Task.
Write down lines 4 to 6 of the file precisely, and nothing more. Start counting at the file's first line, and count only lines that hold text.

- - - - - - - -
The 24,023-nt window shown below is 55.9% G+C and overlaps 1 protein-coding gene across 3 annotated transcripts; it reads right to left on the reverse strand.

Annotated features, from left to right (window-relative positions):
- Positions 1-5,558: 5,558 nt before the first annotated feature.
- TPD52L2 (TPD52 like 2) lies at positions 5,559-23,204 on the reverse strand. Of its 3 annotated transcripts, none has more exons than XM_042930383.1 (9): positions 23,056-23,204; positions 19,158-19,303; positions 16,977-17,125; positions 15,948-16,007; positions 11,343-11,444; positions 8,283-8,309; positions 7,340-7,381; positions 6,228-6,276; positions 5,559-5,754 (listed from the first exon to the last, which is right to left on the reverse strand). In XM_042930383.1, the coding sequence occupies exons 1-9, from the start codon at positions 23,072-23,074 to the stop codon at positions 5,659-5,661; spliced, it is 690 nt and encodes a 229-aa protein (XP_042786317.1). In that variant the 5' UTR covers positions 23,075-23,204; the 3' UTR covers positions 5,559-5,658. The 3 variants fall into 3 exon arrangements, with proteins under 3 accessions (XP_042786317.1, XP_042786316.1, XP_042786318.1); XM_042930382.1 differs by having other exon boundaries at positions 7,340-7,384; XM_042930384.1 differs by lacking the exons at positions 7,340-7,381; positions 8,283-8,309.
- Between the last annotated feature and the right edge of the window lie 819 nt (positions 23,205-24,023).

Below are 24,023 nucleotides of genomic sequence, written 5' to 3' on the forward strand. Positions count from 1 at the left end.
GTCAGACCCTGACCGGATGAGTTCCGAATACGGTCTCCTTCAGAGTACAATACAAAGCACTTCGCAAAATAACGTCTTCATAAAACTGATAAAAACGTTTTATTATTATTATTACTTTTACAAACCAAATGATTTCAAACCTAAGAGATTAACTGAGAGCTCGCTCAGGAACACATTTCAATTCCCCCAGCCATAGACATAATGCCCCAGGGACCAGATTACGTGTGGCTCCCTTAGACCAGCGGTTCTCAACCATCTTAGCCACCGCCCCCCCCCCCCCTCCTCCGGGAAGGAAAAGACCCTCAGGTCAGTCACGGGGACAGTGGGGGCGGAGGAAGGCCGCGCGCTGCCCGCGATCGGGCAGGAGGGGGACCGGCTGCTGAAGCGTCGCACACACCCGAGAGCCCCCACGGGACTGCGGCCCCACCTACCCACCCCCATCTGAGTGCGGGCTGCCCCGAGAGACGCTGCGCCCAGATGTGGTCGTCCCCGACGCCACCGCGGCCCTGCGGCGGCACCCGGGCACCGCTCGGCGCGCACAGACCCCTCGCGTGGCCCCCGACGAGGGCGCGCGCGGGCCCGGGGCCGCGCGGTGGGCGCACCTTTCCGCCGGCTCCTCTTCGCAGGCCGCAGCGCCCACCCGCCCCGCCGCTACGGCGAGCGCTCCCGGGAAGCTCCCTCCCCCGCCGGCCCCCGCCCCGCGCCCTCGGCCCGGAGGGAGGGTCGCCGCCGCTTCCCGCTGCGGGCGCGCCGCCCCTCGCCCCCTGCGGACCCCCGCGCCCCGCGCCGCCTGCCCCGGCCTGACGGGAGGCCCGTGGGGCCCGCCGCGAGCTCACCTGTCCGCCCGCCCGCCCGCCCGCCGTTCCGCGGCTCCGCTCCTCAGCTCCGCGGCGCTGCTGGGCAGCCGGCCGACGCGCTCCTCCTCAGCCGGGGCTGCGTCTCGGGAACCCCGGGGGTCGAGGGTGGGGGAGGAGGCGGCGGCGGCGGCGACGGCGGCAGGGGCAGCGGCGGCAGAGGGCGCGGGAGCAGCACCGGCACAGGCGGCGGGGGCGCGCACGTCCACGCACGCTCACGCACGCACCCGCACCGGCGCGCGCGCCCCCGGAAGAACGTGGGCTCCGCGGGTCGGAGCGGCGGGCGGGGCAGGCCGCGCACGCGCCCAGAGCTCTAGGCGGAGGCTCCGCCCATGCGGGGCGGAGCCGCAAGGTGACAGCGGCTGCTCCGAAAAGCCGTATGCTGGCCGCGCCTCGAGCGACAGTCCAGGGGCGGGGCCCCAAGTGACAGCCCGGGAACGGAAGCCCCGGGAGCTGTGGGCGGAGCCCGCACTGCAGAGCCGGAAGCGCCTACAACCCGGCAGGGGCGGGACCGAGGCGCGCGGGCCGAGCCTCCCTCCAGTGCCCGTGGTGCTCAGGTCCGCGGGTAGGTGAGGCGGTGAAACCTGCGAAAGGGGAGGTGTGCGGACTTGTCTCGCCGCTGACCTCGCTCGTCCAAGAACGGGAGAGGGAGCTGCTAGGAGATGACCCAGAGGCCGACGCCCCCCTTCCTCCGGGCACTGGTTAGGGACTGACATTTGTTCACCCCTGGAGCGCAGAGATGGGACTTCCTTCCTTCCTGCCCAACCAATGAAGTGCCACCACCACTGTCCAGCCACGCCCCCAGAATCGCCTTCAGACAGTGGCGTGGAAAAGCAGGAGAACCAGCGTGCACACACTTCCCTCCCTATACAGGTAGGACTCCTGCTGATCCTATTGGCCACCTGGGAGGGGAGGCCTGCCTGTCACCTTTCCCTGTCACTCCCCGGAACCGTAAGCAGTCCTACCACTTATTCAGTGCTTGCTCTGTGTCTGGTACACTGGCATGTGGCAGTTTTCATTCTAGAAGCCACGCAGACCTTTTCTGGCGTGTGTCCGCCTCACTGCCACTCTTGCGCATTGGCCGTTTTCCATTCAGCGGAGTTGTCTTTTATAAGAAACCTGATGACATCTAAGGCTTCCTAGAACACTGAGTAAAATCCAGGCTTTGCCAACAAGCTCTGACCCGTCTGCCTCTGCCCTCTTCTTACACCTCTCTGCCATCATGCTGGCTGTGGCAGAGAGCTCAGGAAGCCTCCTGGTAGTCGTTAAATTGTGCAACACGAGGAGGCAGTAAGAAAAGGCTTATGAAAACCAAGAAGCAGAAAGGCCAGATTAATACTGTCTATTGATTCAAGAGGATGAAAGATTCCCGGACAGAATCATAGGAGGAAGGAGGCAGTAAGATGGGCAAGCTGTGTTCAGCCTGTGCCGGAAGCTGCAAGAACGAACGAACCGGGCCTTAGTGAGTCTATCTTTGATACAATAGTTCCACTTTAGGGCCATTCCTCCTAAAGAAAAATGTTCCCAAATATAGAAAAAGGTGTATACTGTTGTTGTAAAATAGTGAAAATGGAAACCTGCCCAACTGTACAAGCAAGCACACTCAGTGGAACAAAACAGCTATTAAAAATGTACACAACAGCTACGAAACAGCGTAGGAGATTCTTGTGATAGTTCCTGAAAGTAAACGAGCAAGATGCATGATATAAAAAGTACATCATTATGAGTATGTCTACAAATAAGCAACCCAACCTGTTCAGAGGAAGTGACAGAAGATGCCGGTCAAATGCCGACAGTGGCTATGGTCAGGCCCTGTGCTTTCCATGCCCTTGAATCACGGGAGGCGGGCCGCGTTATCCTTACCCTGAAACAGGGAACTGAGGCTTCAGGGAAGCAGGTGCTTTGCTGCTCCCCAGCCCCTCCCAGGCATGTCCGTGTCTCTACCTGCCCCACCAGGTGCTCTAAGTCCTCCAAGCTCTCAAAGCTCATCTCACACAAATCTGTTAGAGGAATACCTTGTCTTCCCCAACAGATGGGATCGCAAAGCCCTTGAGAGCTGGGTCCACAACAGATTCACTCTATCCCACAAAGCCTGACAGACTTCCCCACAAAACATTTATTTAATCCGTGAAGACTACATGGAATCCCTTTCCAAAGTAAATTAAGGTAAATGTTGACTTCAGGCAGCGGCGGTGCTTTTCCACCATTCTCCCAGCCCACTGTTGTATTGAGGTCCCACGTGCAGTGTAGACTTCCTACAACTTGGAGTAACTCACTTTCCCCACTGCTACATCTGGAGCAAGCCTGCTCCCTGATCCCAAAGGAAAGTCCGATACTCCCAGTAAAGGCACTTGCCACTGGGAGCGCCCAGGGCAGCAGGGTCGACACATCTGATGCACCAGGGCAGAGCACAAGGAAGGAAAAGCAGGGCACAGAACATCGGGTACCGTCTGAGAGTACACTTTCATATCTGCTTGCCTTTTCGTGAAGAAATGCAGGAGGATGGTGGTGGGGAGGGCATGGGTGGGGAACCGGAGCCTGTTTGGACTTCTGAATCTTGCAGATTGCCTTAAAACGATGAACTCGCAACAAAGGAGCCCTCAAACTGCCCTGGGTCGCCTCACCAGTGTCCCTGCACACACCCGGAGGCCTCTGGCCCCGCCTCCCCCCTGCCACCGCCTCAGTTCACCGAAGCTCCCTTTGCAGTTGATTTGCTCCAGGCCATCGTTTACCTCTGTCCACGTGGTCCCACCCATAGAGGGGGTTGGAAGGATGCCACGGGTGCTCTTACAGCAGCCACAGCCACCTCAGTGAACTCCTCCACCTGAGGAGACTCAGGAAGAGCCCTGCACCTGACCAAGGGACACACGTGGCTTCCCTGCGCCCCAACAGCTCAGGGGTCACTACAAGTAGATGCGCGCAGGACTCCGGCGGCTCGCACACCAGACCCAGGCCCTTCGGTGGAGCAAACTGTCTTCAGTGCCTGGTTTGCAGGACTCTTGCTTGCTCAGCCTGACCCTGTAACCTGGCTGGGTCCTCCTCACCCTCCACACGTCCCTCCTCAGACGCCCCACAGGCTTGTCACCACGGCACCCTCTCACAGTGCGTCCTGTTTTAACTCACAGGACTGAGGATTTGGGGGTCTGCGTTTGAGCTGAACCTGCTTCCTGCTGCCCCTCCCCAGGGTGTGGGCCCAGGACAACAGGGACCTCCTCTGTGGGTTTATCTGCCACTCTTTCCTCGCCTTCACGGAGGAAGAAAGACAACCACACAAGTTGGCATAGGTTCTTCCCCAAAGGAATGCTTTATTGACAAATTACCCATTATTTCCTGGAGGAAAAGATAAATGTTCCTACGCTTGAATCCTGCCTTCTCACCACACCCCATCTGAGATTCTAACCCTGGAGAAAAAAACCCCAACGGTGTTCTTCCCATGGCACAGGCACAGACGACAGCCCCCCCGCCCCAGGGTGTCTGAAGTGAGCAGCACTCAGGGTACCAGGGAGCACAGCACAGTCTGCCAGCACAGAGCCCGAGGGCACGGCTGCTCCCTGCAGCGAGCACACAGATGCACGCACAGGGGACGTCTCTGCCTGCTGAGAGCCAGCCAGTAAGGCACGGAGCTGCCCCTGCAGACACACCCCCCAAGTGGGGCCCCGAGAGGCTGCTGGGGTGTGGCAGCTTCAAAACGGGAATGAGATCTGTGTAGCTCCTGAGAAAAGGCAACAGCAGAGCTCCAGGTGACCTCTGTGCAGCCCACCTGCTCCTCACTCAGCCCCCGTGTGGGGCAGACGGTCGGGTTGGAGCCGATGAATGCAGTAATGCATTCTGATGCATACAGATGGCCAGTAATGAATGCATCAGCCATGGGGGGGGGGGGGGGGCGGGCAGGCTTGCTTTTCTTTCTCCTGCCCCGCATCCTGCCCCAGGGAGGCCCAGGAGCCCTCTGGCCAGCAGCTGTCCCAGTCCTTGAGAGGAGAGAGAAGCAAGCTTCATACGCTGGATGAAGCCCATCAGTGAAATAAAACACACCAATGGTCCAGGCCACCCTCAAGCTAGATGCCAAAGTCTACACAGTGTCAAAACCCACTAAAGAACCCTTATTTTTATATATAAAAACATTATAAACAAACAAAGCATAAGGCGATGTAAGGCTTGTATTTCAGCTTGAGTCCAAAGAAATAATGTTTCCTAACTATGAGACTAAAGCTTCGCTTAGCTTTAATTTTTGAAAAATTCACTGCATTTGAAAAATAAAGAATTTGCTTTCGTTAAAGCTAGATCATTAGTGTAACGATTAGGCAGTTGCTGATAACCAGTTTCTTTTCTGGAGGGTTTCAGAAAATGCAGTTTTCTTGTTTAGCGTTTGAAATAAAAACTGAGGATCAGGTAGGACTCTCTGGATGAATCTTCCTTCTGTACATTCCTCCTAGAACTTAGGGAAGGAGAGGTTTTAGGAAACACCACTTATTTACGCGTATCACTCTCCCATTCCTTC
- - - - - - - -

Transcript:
- TPD52L2 (TPD52 like 2) lies at positions 5,559-23,204 on the reverse strand. Of its 3 annotated transcripts, none has more exons than XM_042930383.1 (9): positions 23,056-23,204; positions 19,158-19,303; positions 16,977-17,125; positions 15,948-16,007; positions 11,343-11,444; positions 8,283-8,309; positions 7,340-7,381; positions 6,228-6,276; positions 5,559-5,754 (listed from the first exon to the last, which is right to left on the reverse strand). In XM_042930383.1, the coding sequence occupies exons 1-9, from the start codon at positions 23,072-23,074 to the stop codon at positions 5,659-5,661; spliced, it is 690 nt and encodes a 229-aa protein (XP_042786317.1). In that variant the 5' UTR covers positions 23,075-23,204; the 3' UTR covers positions 5,559-5,658. The 3 variants fall into 3 exon arrangements, with proteins under 3 accessions (XP_042786317.1, XP_042786316.1, XP_042786318.1); XM_042930382.1 differs by having other exon boundaries at positions 7,340-7,384; XM_042930384.1 differs by lacking the exons at positions 7,340-7,381; positions 8,283-8,309.
- Between the last annotated feature and the right edge of the window lie 819 nt (positions 23,205-24,023).

Below are 24,023 nucleotides of genomic sequence, written 5' to 3' on the forward strand. Positions count from 1 at the left end.